#MurderForHire – Plastics have caused a sharp decline in fertility among men, leaving only one in four with “good” sperm

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Everyday Plastics Plunge Men Into Fertility Crisis

Phthalates can be breathed in, consumed or absorbed through the skin…
Everyday Plastics Plunge Men Into Fertility Crisis

by The Times.co.uk | June 18, 2015


Plastics have caused a sharp decline in fertility among men, leaving only one in four with “good” sperm, scientists say.

Chemicals called phthalates — found in plastics and products such as shower curtains, car dashboards and cleaning materials — can be breathed in, consumed or absorbed through the skin of pregnant women, inhibiting testosterone production in male foetuses, leading to sons with low sperm counts.

Other chemicals, known as PFCs and found in raincoats and non-stick pans, were also linked to poor-quality sperm. Niels Jørgensen, associate professor at Rigshospital, Copenhagen, told the European Society for Human Reproduction and Embryology’s conference in Lisbon.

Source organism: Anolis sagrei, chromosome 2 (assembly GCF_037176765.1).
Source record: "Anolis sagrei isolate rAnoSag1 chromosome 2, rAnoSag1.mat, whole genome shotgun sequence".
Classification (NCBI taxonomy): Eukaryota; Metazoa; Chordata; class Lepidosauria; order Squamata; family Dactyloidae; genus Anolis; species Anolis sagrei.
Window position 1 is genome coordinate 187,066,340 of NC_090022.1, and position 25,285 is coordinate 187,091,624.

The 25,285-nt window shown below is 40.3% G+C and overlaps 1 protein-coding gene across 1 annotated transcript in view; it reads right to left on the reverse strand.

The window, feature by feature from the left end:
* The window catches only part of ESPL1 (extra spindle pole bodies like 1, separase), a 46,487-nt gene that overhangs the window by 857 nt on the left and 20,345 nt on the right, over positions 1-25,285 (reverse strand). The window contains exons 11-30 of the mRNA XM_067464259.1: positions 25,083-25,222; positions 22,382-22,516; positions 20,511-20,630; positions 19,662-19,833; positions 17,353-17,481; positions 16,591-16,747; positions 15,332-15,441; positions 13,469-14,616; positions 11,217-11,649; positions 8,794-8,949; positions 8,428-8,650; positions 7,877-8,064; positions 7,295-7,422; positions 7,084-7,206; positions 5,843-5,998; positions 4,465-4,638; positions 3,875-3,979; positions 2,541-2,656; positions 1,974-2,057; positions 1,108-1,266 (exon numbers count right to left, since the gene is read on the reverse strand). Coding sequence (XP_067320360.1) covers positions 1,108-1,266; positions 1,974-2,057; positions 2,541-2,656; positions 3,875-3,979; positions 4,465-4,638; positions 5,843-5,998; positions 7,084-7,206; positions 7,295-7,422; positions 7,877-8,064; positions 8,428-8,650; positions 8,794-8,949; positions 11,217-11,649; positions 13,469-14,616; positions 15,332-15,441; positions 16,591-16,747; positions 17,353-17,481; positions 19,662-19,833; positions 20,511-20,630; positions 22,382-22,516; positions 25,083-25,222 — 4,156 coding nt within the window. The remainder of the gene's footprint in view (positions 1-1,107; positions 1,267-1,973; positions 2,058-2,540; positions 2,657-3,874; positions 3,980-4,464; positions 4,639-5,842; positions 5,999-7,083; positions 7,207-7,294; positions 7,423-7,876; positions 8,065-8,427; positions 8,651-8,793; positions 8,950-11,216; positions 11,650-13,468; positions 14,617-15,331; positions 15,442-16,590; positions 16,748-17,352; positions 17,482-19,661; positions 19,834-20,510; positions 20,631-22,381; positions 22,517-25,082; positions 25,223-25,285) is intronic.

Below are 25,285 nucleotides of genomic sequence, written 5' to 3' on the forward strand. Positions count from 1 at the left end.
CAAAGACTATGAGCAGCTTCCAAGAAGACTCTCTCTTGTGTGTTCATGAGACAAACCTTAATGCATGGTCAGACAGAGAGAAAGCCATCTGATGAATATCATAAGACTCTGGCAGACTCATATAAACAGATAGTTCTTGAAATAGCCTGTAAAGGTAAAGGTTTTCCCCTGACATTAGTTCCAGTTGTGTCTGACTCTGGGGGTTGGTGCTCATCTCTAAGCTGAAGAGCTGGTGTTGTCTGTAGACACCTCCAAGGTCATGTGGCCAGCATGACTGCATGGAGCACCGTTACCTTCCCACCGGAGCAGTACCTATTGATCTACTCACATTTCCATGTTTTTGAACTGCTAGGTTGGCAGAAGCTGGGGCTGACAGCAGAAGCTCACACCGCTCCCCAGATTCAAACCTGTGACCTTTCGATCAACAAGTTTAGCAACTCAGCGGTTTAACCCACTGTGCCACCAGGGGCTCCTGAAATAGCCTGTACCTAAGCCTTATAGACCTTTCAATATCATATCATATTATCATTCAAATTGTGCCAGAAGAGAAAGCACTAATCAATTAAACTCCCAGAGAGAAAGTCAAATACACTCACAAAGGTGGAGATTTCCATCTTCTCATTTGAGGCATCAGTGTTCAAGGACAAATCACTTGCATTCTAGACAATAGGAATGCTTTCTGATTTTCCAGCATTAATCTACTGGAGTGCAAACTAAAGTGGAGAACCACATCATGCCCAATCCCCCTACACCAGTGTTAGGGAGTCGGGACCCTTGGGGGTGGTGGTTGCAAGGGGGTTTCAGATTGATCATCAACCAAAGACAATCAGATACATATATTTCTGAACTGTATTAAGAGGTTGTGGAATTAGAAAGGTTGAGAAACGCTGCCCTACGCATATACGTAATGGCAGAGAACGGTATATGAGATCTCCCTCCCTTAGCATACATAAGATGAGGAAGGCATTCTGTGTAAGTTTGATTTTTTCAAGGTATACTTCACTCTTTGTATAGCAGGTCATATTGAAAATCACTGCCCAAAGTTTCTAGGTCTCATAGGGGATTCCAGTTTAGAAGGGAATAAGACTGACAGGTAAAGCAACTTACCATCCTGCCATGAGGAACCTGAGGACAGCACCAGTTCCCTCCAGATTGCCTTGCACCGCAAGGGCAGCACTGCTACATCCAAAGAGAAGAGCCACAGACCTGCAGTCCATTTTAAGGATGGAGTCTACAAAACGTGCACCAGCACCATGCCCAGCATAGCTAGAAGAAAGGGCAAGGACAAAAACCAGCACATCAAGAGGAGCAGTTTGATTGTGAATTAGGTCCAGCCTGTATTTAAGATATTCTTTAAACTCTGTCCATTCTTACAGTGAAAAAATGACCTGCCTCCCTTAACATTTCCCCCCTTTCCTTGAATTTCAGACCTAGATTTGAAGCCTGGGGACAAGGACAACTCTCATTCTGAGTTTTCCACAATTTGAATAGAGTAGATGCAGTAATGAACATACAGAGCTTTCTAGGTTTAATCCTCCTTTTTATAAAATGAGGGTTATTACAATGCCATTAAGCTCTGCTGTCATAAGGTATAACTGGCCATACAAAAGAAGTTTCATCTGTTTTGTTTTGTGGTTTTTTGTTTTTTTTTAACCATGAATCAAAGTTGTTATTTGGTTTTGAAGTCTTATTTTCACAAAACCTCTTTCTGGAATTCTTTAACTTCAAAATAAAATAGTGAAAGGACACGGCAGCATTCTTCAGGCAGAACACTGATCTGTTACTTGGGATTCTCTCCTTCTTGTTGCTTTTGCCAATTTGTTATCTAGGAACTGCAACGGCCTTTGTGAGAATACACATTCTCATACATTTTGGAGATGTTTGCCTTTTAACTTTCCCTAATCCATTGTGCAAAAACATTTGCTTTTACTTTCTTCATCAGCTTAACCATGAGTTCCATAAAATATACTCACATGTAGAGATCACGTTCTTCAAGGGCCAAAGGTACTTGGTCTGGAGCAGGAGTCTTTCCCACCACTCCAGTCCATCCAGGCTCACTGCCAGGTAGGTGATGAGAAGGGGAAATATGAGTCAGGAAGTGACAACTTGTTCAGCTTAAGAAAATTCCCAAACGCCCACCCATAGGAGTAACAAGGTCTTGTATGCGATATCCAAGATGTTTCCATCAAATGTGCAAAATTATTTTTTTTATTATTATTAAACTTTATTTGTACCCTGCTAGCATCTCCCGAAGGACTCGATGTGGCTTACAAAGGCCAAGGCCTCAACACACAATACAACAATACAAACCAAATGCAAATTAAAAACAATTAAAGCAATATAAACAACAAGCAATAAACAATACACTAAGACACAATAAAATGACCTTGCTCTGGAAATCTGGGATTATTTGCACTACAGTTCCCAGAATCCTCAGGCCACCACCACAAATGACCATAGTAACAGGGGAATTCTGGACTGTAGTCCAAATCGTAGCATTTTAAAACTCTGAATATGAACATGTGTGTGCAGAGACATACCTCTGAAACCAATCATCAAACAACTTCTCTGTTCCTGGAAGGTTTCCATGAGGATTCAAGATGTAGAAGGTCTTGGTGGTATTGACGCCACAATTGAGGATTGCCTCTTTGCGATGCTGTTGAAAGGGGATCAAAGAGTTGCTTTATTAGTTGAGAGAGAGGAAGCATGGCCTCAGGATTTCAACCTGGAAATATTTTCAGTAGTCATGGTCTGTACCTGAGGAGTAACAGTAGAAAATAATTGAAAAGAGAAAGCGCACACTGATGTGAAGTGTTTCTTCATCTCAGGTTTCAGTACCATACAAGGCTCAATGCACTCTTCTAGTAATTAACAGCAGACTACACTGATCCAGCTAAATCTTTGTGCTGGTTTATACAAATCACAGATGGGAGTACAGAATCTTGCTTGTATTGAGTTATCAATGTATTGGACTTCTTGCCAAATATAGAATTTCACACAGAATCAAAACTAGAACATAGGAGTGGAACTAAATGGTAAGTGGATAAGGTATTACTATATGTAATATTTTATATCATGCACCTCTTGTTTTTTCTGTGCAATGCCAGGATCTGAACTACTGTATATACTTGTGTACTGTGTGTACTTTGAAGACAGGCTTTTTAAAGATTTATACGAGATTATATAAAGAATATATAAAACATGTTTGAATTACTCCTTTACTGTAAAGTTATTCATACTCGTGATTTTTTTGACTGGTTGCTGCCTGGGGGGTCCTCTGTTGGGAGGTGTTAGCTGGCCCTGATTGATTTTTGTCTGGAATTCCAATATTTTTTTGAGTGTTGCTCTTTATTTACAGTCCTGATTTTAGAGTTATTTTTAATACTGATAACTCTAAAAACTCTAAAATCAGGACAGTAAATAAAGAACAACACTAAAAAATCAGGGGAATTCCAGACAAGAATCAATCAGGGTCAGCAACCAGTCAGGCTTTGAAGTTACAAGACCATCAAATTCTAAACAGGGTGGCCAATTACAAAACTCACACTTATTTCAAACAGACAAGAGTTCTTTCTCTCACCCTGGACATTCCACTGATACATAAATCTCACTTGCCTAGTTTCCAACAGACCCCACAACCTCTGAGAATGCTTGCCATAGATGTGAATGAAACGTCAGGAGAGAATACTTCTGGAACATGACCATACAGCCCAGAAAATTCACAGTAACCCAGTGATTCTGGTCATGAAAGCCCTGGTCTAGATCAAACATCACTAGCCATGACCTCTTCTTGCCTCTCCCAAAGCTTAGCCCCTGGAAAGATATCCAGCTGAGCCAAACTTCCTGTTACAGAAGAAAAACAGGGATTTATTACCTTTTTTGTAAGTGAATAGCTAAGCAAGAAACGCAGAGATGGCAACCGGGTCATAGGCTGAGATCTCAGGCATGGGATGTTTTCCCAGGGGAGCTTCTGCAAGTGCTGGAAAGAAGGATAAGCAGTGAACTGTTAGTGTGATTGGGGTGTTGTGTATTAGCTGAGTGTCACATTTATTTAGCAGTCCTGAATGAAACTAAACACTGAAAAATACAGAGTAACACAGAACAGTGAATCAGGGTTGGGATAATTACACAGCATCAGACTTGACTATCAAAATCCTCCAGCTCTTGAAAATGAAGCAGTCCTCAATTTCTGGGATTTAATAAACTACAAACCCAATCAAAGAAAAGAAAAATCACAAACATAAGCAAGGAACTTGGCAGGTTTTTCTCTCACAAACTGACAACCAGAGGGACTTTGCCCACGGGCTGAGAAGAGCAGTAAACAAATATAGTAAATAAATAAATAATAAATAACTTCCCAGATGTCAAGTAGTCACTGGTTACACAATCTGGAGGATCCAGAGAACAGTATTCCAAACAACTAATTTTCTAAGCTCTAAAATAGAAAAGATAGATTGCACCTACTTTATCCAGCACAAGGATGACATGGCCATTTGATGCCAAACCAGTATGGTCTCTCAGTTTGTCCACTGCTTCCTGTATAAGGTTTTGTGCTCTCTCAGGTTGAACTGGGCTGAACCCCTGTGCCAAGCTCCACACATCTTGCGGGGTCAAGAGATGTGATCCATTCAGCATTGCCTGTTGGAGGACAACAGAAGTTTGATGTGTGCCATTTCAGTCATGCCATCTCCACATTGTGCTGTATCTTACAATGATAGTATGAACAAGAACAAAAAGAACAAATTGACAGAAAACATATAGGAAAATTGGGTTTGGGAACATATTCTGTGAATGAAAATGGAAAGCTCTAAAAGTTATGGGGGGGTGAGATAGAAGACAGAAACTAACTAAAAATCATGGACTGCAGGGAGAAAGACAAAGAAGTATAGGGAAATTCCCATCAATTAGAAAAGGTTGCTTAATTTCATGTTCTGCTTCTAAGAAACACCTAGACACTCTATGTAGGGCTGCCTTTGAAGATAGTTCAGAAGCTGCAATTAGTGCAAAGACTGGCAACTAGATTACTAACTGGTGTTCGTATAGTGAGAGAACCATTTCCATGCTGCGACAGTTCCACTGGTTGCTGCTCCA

Read more

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Convention on the Prevention and Punishment of the Crime of Genocide

Approved and proposed for signature and ratification or accession by General Assembly resolution 260 A (III) of 9 December 1948

Entry into force: 12 January 1951, in accordance with article XIII

The Contracting Parties ,

Having considered the declaration made by the General Assembly of the United Nations in its resolution 96 (I) dated 11 December 1946 that genocide is a crime under international law, contrary to the spirit and aims of the United Nations and condemned by the civilized world,

Recognizing that at all periods of history genocide has inflicted great losses on humanity, and

Being convinced that, in order to liberate mankind from such an odious scourge, international co-operation is required,

Hereby agree as hereinafter provided :

Article I

The Contracting Parties confirm that genocide, whether committed in time of peace or in time of war, is a crime under international law which they undertake to prevent and to punish.

Article II

In the present Convention, genocide means any of the following acts committed with intent to destroy, in whole or in part, a national, ethnical, racial or religious group, as such:

(a) Killing members of the group;

(b) Causing serious bodily or mental harm to members of the group;

(c) Deliberately inflicting on the group conditions of life calculated to bring about its physical destruction in whole or in part;

(d) Imposing measures intended to prevent births within the group;

(e) Forcibly transferring children of the group to another group.

Article III

The following acts shall be punishable:

(a) Genocide;

(b) Conspiracy to commit genocide;

(c) Direct and public incitement to commit genocide;

(d) Attempt to commit genocide;

(e) Complicity in genocide.

Article IV